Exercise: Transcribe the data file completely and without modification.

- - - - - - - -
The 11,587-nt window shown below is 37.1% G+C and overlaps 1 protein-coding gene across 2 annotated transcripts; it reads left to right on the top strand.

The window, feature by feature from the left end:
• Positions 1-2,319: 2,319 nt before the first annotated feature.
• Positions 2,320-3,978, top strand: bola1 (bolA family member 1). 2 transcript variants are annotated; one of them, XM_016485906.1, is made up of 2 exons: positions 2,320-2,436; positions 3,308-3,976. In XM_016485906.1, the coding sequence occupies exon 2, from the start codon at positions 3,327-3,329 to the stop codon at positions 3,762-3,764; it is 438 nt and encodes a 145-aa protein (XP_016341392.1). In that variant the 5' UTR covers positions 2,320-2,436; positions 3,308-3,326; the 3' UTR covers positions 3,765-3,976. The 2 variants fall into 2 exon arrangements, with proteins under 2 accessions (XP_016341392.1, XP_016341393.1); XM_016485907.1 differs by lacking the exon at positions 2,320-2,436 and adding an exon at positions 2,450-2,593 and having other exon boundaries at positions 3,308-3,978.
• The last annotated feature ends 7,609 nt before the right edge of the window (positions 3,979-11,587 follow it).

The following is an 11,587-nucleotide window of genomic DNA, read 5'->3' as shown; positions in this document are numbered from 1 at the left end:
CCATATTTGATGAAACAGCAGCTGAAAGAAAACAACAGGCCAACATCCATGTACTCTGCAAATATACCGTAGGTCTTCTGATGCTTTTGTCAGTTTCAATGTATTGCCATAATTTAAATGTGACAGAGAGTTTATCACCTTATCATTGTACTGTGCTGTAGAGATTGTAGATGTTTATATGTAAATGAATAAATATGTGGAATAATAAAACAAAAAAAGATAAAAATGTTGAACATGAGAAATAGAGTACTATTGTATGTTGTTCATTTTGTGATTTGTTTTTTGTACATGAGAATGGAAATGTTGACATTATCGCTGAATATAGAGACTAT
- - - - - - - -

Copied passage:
The 11,587-nt window shown below is 37.1% G+C and overlaps 1 protein-coding gene across 2 annotated transcripts; it reads left to right on the top strand.

The window, feature by feature from the left end:
• Positions 1-2,319: 2,319 nt before the first annotated feature.
• Positions 2,320-3,978, top strand: bola1 (bolA family member 1). 2 transcript variants are annotated; one of them, XM_016485906.1, is made up of 2 exons: positions 2,320-2,436; positions 3,308-3,976. In XM_016485906.1, the coding sequence occupies exon 2, from the start codon at positions 3,327-3,329 to the stop codon at positions 3,762-3,764; it is 438 nt and encodes a 145-aa protein (XP_016341392.1). In that variant the 5' UTR covers positions 2,320-2,436; positions 3,308-3,326; the 3' UTR covers positions 3,765-3,976. The 2 variants fall into 2 exon arrangements, with proteins under 2 accessions (XP_016341392.1, XP_016341393.1); XM_016485907.1 differs by lacking the exon at positions 2,320-2,436 and adding an exon at positions 2,450-2,593 and having other exon boundaries at positions 3,308-3,978.
• The last annotated feature ends 7,609 nt before the right edge of the window (positions 3,979-11,587 follow it).

The following is an 11,587-nucleotide window of genomic DNA, read 5'->3' as shown; positions in this document are numbered from 1 at the left end:
CCATATTTGATGAAACAGCAGCTGAAAGAAAACAACAGGCCAACATCCATGTACTCTGCAAATATACCGTAGGTCTTCTGATGCTTTTGTCAGTTTCAATGTATTGCCATAATTTAAATGTGACAGAGAGTTTATCACCTTATCATTGTACTGTGCTGTAGAGATTGTAGATGTTTATATGTAAATGAATAAATATGTGGAATAATAAAACAAAAAAAGATAAAAATGTTGAACATGAGAAATAGAGTACTATTGTATGTTGTTCATTTTGTGATTTGTTTTTTGTACATGAGAATGGAAATGTTGACATTATCGCTGAATATAGAGACTAT